Additionally, some communities are putting into the place the zoning rules and programs supported by the Patrick-Murray Administration necessary to nurture future housing growth near transit, downtown cores and employment opportunities. Freetown and Ashland have worked hard to establish as-of-right zoning in their downtown cores. Mixed-use, as-of-right multi-family zoning districts will support future growth in these communities.
“Even smaller towns that have only allowed single-family houses are now realizing that multi-family housing will be an asset to their community and they are taking steps to change their zoning to allow for this development,” said Steve Smith, the Executive Director of the Southeast Regional Planning and Economic Development District. “This is a welcome and promising trend.”
As part of the goal announcement, Governor Patrick also detailed the new Compact Neighborhoods program. Compact Neighborhoods encourages growth near transit and centers through possible Chapter 40B relief and priority consideration for discretionary funding such as the MassWorks Infrastructure Program. Compact Neighborhoods joins tools like Chapter 40R, a smart-growth district program, and Chapter 43D, which supports prompt and predictable residential permitting to support location efficient, multi-family housing production.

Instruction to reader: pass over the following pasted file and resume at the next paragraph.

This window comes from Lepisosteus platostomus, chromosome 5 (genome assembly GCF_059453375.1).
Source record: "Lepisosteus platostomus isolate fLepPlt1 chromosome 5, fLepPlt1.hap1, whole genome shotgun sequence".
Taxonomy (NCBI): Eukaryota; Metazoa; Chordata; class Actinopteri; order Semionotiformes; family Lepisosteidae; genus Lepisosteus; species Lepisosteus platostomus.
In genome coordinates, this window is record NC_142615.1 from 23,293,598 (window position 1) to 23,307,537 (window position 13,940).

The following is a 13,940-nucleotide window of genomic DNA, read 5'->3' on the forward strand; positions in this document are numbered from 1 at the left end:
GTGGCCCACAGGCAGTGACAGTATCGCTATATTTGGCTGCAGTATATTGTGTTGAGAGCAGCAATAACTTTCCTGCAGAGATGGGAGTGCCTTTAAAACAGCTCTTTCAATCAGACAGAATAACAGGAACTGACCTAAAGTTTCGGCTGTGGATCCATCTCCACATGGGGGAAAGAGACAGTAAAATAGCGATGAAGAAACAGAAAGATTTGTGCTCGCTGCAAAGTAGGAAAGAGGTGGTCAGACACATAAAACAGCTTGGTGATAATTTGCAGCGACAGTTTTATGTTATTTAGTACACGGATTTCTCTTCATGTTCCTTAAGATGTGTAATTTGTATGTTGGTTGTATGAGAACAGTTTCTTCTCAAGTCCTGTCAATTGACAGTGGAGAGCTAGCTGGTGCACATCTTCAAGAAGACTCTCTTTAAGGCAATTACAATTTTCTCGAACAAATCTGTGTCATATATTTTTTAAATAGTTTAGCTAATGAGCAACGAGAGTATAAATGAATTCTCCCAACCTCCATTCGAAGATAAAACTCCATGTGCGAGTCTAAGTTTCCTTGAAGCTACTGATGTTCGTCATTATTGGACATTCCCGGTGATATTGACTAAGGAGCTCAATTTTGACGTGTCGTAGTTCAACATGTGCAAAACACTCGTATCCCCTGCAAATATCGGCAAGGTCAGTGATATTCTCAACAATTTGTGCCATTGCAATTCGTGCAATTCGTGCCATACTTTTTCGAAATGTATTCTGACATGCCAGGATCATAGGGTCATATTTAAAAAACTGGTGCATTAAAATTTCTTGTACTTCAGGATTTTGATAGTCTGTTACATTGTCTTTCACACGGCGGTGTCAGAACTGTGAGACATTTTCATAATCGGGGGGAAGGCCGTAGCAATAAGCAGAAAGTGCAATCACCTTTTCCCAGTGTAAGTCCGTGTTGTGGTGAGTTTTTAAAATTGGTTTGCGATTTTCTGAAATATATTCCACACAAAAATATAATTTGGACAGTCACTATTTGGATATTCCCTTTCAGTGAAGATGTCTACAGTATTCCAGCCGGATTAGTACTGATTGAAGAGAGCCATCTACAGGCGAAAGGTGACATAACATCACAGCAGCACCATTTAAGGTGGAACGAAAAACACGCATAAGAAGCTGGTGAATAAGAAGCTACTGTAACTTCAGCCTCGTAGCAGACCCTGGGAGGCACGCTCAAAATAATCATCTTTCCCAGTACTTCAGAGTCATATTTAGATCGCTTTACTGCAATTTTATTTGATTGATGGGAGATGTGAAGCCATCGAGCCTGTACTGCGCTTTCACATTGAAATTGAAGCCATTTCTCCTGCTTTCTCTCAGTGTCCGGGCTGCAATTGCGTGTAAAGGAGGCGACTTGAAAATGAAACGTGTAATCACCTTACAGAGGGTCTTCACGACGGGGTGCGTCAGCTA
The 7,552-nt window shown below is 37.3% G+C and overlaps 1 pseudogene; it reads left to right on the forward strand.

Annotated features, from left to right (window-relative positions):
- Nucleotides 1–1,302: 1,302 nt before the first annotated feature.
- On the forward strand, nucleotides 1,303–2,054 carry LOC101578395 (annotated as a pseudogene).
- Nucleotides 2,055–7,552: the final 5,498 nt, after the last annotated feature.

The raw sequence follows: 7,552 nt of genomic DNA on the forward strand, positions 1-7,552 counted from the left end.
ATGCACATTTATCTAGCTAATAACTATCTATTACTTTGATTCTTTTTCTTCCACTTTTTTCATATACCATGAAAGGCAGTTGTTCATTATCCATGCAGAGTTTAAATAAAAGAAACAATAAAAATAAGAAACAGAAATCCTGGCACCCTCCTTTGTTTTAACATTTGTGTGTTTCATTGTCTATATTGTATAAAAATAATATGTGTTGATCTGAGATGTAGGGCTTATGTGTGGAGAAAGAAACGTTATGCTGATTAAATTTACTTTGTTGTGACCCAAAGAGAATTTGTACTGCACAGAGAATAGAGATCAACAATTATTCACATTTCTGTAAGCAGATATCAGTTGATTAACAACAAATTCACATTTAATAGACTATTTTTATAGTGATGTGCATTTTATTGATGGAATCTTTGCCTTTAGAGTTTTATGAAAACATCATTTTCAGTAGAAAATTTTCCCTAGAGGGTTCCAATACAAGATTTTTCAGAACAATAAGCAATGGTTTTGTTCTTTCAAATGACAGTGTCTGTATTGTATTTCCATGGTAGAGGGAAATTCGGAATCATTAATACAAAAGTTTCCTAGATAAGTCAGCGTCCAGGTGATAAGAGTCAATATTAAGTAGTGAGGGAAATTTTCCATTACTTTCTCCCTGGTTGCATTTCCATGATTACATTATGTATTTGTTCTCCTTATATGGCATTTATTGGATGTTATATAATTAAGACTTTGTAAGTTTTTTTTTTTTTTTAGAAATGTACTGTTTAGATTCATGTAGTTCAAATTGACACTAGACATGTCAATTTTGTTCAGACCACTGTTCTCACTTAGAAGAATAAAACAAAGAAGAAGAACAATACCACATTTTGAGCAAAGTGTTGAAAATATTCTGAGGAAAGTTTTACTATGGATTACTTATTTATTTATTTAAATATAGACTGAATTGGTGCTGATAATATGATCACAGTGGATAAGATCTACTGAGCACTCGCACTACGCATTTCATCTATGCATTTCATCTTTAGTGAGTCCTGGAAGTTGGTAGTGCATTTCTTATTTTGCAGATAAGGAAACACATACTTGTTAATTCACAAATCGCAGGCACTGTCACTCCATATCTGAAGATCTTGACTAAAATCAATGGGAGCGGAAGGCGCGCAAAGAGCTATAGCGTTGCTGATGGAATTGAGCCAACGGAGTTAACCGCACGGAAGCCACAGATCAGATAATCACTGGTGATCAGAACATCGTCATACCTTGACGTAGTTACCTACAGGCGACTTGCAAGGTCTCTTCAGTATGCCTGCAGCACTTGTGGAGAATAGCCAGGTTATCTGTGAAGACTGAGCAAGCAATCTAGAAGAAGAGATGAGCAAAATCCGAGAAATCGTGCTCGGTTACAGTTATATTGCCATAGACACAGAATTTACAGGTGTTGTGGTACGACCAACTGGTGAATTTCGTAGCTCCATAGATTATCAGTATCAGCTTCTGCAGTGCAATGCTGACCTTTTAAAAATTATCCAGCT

“Current economic indicators support a pattern of growth in the housing industry. This fact when combined with robust and aggressive housing-based initiatives, like the Governor’s new multi-family housing initiative that was unveiled in November, will undoubtedly spur growth in and around transit-rich neighborhoods,” said Gerry-Lynn Darcy, the Executive Officer of Builders Association of Greater Boston. “Buyer trends further prove that the demand of desirable workforce housing for both young professionals and active families is far greater than the supply. The need for affordable multi-family housing that provides a work-live-play environment will continue to increase in the years ahead. Time, efficiency and a better quality of life are priorities that are driving young professionals and families into dense neighborhoods ripe for revitalization and growth.”
Last week, the Patrick-Murray Administration announced $67 million in affordable housing subsidies and tax credits that will produce or preserve 1,326 units of affordable and mixed-income housing, including 697 units of new housing which will help Massachusetts reach its multi-family housing production goal.
Increasing market-rate housing for families and individuals is part of the Patrick-Murray Administration’s comprehensive plan for improving housing at all levels and investing in Massachusetts’ infrastructure. Along with creating new housing, the Administration has made significant investments in the Commonwealth’s public housing stock, by preserving and improving the 46,000 housing units in the system through increased capital funding, increased operating subsidies, and changes in management of those resources.